A young father passed away and his partner of many years, who was the Executor of his will, ran into trouble with his extended family regarding his dead body, as they had different wishes to what the deceased did as to where he should be buried.

Under New Zealand law there is no property in a dead body. This means there are quite a few interesting cases regarding “stolen” dead bodies, as it is not possible to steal something that is not owned.

The principle that there is no property in corpse dead body comes from an old English case where the deceased had directed his executors in a  Codicil to his Will to give his body to a  Miss Williams who he had told, in a letter, to cremate his body in a particular way.

The Executors did not follow the direction to give the deceased’s body to Miss Williams and instead had him buried. In order to follow the deceased’s wishes Miss Williams dug up the deceased’s dead body and arranged the cremation as she had been asked to do by the deceased.

She then sought the cremation expenses from the estate. Instead of being rewarded for adhering to what the deceased wanted, she was told that as there was no property in a dead body and directions given regarding remains by the deceased are not enforceable so she was not entitled to seek reimbursement from the estate for any costs for the cremation (note that the funeral expenses are usually paid from the deceased’s estate).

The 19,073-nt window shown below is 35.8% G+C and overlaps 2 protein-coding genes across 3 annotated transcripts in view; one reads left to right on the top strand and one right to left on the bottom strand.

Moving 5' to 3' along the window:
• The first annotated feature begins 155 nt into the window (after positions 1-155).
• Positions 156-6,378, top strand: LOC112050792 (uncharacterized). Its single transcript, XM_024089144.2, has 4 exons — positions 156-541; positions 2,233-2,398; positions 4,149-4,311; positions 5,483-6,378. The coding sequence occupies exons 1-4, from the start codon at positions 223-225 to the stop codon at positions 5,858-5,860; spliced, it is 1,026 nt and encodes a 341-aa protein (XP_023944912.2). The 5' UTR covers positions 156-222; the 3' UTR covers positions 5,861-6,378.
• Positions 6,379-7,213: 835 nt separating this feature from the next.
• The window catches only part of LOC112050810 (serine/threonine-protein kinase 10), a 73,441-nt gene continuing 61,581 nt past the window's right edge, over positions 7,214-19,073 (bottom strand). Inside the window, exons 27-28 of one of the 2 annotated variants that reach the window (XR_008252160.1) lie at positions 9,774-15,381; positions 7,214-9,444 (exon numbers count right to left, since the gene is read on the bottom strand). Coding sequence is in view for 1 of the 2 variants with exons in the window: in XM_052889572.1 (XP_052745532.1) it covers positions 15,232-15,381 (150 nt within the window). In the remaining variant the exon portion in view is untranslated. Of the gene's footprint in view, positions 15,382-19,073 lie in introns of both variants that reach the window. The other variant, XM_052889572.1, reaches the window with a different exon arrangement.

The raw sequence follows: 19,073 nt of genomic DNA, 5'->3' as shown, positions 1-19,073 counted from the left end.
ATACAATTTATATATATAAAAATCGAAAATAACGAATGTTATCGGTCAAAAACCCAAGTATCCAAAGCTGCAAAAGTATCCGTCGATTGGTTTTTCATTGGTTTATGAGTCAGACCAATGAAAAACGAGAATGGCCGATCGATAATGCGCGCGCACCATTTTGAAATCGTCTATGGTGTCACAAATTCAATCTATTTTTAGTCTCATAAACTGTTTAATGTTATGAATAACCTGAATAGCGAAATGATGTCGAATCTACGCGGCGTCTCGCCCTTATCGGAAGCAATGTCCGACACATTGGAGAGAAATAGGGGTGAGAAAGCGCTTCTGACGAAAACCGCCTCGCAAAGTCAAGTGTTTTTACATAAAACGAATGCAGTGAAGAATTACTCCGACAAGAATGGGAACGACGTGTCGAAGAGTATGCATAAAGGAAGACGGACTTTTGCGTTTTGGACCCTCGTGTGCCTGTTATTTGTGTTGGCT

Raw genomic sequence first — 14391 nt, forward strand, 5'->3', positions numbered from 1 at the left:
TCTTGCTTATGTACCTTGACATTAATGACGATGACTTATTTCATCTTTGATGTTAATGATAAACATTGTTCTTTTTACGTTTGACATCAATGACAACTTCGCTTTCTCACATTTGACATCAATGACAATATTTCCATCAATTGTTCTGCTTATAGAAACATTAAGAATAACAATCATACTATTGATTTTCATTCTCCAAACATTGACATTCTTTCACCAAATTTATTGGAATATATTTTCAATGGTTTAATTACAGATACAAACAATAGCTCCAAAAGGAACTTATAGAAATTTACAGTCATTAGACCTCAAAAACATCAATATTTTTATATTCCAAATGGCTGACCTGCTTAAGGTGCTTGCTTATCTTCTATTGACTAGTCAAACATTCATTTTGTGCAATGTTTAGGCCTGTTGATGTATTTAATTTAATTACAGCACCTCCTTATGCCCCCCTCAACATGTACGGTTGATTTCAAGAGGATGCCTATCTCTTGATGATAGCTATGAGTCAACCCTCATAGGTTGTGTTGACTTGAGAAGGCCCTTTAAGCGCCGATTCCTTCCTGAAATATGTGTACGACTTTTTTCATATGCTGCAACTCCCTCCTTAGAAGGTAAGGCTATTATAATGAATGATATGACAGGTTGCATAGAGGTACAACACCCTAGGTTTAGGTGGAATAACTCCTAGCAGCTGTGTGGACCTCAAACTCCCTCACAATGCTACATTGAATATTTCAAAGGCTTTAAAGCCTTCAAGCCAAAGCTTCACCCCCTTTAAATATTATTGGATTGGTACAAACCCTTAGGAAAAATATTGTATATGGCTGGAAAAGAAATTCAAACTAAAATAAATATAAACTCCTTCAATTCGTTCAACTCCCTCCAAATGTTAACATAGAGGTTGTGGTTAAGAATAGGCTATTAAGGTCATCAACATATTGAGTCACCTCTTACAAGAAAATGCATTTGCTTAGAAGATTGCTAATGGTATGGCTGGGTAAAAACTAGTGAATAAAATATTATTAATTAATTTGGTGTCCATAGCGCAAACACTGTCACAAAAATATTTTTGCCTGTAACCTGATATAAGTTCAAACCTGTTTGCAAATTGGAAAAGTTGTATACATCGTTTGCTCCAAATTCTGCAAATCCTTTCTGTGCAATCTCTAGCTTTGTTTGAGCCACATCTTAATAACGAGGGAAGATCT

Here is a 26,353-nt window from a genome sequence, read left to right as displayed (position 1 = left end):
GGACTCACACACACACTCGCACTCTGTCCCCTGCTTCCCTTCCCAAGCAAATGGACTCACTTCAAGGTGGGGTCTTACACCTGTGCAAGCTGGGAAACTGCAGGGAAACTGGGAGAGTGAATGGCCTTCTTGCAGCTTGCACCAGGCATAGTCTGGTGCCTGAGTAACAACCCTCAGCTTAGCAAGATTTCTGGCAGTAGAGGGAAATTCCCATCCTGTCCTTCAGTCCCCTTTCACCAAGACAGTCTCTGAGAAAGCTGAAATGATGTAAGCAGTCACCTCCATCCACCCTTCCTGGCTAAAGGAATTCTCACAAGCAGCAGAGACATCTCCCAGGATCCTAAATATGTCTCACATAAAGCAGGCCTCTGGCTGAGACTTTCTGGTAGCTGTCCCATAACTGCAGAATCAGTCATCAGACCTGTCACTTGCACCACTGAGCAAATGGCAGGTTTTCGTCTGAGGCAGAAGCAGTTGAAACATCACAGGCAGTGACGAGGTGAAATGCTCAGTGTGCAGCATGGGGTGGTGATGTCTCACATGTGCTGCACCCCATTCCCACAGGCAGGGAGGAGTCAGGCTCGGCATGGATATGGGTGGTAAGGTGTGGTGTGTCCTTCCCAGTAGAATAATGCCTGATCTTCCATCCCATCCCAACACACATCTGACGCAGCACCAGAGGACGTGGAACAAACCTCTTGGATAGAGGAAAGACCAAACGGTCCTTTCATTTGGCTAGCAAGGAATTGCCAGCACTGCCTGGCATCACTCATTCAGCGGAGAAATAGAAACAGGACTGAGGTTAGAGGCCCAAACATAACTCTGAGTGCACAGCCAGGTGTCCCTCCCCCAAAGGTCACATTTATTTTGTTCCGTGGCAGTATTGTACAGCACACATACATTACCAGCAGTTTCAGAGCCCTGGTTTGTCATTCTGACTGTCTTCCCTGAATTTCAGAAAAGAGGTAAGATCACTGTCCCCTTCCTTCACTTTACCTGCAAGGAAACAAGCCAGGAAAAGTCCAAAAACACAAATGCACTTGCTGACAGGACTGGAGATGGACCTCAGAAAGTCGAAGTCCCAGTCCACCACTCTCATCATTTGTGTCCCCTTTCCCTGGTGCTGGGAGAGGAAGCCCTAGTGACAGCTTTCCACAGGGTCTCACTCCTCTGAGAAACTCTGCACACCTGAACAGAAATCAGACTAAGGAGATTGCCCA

So despite Miss Williams doing exactly what the deceased wanted it was unlawful and she was left out of pocket.

New Zealand law is that there is no ‘property’ in the human body as such.  While any directions you make to your Executor regarding your dead body in your Will are not binding on anyone, as your dead body is not property that you can deal with, you can let your Executor know what your preferences are regarding being buried or cremated, where you want your final resting place to be, and wishes regarding donation of any organs or body parts for grafting, transplant or medical research purposes.

The person who is entitled to custody of your body after you die, and whose job it is to see to your burial or cremation, is the Executor in your Will.  We therefore recommend that when choosing the Executor of your Will you make sure it is someone who is likely to uphold your wishes regarding your funeral and burial and who has similar values and views to you.   

In the above example, the deceased’s partner, as the Executor, was able to override the family on the basis that it was her role to see that the deceased was buried where he wanted to be buried.

The directions in your Will can be quite simple or quite complex – it is up to you.

We do recommend you keep your wishes realistic and relatively simple (for example, there can be some issues with scattering ashes in certain places).

You should also make sure your family is aware of what these preferences are as sometimes the Will is looked at after any celebrations of life/funerals (which can cause some upset if they did something quite different and had wanted to respect your wishes had they known them).

 

Leading law firms committed to helping clients cost-effectively will have a range of fixed-price Initial Consultations to suit most people’s needs in quickly learning what their options are.  At Rainey Collins we have an experienced team who can answer your questions and put you on the right track.

Andie Donnelly

Wills and Estates Lawyer
Wellington